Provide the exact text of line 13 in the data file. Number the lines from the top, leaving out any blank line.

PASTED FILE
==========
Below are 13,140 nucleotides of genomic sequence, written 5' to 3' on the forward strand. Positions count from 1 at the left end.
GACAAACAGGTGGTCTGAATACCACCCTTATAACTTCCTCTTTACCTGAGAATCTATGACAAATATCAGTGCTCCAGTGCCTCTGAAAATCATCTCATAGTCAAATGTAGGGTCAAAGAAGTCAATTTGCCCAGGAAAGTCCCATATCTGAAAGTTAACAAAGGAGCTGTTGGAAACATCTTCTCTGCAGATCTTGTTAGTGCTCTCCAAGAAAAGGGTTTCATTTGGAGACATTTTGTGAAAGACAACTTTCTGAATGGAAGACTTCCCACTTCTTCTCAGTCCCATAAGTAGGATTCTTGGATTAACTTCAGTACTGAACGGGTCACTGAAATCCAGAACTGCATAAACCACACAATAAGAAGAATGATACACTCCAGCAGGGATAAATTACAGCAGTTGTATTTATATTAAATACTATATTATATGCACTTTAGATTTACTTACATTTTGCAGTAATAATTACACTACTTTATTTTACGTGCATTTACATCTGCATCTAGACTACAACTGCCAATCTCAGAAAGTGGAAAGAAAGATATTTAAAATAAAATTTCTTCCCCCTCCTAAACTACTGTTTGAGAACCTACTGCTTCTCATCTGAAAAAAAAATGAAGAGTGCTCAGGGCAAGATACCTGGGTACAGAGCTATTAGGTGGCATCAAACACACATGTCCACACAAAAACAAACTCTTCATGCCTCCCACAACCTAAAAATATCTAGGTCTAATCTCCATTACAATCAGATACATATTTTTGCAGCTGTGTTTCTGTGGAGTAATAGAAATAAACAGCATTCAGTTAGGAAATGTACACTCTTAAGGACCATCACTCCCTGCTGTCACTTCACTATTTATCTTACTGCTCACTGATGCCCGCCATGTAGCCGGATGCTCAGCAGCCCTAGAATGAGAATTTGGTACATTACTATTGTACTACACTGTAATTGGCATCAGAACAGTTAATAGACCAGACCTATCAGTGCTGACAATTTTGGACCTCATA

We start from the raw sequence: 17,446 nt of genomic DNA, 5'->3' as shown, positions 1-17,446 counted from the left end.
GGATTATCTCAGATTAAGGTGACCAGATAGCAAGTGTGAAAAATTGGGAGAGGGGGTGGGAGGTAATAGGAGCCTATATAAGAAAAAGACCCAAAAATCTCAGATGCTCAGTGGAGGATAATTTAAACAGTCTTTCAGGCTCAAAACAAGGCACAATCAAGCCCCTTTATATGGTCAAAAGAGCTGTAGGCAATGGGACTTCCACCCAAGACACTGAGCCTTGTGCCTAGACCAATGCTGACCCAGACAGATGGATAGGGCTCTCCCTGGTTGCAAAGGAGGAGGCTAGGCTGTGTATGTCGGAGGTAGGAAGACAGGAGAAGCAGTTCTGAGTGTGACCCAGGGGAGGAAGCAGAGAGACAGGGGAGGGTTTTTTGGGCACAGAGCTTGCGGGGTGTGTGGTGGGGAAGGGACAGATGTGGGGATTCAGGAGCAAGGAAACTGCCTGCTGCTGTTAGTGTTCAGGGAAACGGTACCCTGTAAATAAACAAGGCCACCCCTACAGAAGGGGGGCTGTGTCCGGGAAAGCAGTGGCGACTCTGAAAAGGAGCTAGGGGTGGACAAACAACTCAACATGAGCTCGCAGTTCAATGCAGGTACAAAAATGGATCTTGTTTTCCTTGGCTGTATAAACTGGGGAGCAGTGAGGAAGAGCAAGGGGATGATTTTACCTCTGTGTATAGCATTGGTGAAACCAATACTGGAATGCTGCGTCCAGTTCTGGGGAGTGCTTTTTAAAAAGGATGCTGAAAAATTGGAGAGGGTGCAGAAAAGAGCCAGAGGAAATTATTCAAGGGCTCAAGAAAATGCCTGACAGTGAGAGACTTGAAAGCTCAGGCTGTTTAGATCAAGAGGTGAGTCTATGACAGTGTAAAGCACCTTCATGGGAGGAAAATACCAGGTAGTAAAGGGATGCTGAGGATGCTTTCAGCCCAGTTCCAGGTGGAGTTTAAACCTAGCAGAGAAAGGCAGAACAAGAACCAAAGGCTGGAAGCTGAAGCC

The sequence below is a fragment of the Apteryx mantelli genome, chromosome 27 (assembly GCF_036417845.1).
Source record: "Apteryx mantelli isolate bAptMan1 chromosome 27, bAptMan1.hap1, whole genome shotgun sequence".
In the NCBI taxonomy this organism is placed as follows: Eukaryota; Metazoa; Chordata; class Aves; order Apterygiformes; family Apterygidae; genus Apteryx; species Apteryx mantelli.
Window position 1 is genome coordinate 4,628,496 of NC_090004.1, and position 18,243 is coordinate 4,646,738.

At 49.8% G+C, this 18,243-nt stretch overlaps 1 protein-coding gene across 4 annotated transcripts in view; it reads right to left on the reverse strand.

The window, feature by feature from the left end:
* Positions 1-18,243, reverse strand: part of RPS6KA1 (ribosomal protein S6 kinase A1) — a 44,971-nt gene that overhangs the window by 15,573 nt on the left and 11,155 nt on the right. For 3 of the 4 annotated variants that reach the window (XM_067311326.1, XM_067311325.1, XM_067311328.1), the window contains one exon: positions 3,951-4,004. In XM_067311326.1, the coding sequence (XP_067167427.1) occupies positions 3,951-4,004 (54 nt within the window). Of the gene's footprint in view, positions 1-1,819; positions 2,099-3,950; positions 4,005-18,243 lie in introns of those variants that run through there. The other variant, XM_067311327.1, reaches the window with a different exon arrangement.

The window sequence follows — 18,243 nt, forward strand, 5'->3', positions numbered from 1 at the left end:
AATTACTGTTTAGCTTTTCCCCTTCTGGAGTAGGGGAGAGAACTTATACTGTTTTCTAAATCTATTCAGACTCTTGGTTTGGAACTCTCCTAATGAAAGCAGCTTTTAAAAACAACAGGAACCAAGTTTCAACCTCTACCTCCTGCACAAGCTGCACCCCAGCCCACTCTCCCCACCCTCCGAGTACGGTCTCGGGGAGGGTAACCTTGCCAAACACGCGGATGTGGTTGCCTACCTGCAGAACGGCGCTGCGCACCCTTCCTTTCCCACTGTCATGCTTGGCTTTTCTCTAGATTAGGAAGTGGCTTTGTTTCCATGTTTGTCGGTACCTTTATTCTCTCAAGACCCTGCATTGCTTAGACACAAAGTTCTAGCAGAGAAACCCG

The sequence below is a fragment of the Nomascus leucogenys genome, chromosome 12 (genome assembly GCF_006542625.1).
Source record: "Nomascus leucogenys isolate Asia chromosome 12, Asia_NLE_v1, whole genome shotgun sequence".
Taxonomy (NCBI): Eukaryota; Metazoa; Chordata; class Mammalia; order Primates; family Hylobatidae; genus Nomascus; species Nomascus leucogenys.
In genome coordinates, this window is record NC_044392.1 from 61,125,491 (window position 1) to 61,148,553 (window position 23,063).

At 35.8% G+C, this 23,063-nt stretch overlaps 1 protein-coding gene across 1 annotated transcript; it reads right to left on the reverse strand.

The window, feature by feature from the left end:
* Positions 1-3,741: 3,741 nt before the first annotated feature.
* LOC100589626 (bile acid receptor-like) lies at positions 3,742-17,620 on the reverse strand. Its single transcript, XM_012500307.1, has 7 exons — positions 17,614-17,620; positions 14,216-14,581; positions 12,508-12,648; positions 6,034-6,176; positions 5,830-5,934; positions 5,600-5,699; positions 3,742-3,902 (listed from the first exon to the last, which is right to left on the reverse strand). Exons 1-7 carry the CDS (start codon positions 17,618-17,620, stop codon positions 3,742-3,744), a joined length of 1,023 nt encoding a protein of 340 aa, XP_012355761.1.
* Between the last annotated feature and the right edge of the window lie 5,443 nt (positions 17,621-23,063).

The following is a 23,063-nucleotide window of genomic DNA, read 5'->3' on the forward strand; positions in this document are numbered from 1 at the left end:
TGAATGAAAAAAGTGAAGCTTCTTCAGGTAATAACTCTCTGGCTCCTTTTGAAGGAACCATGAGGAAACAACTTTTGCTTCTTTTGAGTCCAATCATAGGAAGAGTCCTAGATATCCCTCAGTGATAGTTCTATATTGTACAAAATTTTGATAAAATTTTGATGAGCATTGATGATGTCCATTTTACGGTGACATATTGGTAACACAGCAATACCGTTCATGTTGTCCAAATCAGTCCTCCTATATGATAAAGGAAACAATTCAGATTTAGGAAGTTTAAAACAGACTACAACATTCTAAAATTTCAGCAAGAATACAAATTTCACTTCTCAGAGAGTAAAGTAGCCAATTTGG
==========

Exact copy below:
AATTACTGTTTAGCTTTTCCCCTTCTGGAGTAGGGGAGAGAACTTATACTGTTTTCTAAATCTATTCAGACTCTTGGTTTGGAACTCTCCTAATGAAAGCAGCTTTTAAAAACAACAGGAACCAAGTTTCAACCTCTACCTCCTGCACAAGCTGCACCCCAGCCCACTCTCCCCACCCTCCGAGTACGGTCTCGGGGAGGGTAACCTTGCCAAACACGCGGATGTGGTTGCCTACCTGCAGAACGGCGCTGCGCACCCTTCCTTTCCCACTGTCATGCTTGGCTTTTCTCTAGATTAGGAAGTGGCTTTGTTTCCATGTTTGTCGGTACCTTTATTCTCTCAAGACCCTGCATTGCTTAGACACAAAGTTCTAGCAGAGAAACCCG